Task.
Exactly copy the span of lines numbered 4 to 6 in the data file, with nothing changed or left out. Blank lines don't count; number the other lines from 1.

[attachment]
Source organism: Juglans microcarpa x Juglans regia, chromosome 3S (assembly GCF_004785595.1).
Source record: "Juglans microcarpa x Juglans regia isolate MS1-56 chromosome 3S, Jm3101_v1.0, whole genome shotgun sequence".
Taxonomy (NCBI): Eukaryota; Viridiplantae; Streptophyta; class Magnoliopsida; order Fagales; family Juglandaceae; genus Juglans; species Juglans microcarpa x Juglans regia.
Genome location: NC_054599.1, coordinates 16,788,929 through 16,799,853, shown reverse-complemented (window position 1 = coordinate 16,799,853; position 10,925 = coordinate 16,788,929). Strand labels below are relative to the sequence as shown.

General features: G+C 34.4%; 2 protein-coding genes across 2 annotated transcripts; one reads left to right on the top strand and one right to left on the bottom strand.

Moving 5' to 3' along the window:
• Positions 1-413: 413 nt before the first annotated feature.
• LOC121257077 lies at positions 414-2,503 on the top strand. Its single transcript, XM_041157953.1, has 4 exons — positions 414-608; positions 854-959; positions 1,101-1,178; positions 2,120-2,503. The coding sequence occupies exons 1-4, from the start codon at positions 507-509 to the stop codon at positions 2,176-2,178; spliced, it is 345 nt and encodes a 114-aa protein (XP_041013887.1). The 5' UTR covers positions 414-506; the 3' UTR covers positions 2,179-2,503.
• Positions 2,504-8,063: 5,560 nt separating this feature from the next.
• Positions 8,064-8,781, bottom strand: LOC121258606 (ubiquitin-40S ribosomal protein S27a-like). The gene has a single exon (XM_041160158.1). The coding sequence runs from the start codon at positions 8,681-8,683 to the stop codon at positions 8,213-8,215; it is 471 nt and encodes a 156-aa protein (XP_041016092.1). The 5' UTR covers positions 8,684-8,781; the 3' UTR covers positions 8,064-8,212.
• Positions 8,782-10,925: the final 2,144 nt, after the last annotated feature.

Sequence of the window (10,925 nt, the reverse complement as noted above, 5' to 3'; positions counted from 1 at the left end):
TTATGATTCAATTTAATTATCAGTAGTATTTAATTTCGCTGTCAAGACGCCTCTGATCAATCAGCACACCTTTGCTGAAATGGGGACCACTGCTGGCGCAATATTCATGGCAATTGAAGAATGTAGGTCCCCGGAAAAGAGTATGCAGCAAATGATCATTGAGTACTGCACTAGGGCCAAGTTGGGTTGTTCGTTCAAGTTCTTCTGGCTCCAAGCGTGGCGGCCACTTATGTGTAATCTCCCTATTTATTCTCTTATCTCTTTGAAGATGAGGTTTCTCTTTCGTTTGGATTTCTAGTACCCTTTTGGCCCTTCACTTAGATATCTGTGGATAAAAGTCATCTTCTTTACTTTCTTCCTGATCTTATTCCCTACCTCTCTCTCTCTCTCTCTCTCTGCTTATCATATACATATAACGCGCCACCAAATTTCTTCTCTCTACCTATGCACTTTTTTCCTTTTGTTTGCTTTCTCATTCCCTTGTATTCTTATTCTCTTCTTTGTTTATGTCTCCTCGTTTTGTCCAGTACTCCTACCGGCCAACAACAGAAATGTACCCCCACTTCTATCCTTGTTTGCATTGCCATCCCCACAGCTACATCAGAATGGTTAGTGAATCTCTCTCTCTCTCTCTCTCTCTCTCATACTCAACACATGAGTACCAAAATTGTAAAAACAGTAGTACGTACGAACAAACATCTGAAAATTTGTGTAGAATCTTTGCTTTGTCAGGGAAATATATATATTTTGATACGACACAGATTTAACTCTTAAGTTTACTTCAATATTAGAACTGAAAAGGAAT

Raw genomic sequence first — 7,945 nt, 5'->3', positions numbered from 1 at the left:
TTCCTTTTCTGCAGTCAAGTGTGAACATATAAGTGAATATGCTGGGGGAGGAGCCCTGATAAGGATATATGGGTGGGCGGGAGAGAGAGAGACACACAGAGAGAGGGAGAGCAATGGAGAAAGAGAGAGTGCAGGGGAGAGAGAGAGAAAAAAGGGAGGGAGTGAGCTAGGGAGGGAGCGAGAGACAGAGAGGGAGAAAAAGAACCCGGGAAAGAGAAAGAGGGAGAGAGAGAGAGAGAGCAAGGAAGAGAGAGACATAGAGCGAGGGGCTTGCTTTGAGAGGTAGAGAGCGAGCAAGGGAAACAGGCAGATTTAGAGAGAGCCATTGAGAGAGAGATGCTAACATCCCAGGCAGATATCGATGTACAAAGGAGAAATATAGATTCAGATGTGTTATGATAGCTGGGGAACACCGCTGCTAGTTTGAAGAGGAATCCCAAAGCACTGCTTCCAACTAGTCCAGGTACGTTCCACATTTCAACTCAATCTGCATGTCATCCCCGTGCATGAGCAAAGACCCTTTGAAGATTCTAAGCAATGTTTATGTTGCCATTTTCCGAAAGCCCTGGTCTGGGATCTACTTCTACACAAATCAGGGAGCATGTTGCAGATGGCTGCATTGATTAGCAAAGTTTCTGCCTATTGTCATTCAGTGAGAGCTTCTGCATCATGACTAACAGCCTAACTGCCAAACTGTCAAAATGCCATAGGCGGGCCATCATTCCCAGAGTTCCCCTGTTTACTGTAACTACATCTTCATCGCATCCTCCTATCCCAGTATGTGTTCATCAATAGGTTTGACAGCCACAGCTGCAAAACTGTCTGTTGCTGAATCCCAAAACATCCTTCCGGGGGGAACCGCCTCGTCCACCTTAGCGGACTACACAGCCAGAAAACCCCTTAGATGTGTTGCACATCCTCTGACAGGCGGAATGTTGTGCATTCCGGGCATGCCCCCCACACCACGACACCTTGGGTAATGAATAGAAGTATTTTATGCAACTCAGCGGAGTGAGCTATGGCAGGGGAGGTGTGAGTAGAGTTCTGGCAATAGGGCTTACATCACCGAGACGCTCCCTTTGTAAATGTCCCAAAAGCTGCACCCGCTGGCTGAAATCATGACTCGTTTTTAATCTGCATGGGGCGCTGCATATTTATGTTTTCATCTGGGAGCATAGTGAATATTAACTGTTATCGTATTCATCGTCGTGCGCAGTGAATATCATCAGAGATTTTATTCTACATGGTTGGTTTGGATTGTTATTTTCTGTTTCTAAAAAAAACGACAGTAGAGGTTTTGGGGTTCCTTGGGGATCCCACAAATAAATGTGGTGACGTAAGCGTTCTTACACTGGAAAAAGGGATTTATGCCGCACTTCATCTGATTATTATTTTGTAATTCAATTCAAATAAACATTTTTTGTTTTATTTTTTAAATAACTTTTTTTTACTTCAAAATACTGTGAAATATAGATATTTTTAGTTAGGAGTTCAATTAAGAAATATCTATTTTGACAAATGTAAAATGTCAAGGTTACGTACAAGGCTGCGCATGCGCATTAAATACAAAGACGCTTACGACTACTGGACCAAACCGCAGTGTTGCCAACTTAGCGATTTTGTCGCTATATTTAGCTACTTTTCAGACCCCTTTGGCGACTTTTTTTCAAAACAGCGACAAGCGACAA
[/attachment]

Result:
Genome location: NC_054599.1, coordinates 16,788,929 through 16,799,853, shown reverse-complemented (window position 1 = coordinate 16,799,853; position 10,925 = coordinate 16,788,929). Strand labels below are relative to the sequence as shown.

General features: G+C 34.4%; 2 protein-coding genes across 2 annotated transcripts; one reads left to right on the top strand and one right to left on the bottom strand.

Moving 5' to 3' along the window: